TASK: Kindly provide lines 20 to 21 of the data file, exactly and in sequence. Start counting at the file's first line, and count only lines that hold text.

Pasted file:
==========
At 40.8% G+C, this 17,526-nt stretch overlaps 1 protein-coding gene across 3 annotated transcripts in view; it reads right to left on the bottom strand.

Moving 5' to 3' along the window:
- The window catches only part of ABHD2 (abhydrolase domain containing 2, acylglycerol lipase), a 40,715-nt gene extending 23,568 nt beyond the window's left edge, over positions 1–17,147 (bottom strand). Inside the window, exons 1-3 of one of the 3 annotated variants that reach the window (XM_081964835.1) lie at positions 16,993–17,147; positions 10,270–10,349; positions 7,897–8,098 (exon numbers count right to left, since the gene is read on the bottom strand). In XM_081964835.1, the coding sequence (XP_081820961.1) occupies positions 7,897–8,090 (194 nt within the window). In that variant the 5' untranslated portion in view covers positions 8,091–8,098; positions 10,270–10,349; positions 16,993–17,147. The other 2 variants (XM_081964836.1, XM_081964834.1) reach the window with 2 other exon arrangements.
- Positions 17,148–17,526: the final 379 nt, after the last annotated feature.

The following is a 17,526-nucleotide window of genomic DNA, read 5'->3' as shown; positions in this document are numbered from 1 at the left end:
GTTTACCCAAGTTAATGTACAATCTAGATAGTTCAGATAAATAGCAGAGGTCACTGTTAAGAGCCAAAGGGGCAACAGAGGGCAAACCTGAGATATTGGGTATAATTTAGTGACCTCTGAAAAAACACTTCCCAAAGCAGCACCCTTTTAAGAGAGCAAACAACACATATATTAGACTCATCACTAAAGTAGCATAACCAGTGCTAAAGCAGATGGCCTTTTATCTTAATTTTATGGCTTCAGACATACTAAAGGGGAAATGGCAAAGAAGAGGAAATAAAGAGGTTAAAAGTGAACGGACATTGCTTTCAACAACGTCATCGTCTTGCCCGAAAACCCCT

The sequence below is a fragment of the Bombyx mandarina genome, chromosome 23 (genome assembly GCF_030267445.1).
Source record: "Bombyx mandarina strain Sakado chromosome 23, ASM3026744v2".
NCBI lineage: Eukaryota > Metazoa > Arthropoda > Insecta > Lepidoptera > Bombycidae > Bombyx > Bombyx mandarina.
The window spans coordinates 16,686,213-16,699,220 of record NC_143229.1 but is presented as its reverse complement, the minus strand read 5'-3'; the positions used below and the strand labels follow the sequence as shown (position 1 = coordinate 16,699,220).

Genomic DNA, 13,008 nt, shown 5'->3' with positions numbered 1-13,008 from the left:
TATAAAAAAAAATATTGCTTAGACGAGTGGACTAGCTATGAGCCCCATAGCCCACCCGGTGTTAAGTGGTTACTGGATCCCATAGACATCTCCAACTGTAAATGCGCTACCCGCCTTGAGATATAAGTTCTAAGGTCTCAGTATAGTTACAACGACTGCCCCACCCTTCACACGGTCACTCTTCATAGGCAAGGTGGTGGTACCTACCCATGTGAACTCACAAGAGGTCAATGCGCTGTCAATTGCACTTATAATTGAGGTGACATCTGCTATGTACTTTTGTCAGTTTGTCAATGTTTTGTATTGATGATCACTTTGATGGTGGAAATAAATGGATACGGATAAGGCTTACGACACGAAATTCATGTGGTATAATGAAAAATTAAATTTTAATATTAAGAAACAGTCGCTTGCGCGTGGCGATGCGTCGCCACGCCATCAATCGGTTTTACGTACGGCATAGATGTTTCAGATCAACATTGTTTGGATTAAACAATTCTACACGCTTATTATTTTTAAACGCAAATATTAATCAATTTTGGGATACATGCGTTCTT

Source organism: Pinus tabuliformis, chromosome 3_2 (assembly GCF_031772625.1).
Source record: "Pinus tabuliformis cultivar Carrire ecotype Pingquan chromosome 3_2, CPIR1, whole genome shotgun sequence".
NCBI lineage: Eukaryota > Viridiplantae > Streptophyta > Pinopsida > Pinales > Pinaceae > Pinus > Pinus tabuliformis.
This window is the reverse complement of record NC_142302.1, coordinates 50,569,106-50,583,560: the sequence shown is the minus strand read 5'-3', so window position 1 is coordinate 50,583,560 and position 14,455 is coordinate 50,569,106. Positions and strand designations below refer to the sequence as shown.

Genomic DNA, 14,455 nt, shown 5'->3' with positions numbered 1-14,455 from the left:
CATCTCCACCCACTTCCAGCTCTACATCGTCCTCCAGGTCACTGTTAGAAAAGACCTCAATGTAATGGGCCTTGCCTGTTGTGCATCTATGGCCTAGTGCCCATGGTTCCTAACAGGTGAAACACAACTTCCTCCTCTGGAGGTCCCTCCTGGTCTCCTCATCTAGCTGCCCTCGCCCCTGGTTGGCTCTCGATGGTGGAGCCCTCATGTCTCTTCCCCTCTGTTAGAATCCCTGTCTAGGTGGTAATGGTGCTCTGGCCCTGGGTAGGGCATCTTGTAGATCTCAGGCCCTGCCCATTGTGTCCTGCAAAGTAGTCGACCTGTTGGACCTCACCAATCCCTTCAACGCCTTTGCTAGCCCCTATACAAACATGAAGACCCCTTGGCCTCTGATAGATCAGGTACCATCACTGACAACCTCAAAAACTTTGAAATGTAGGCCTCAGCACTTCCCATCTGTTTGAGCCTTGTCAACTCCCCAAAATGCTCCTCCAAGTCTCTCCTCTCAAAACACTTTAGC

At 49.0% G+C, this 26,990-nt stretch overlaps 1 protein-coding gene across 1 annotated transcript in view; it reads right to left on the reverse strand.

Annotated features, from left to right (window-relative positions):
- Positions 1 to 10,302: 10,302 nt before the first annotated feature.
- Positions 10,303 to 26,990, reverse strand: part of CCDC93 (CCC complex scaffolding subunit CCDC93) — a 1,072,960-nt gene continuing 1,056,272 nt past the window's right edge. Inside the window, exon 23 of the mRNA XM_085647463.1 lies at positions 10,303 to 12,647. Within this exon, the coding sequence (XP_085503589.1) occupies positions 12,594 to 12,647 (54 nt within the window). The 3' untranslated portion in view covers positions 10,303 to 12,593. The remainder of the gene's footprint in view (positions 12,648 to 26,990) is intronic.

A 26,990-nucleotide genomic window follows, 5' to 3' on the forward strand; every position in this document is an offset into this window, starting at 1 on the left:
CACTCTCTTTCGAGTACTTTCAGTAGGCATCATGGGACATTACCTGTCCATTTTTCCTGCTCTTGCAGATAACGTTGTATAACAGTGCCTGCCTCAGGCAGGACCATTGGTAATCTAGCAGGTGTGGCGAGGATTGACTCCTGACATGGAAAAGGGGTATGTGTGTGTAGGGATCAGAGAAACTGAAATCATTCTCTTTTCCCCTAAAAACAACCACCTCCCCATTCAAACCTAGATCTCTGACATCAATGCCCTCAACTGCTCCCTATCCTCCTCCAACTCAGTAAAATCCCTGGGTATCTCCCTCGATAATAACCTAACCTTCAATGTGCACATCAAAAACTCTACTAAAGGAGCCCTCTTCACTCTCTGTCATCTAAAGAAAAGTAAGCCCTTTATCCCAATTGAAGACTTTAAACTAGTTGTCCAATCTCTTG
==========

Annotated features, from left to right (window-relative positions):
- Positions 1 to 10,302: 10,302 nt before the first annotated feature.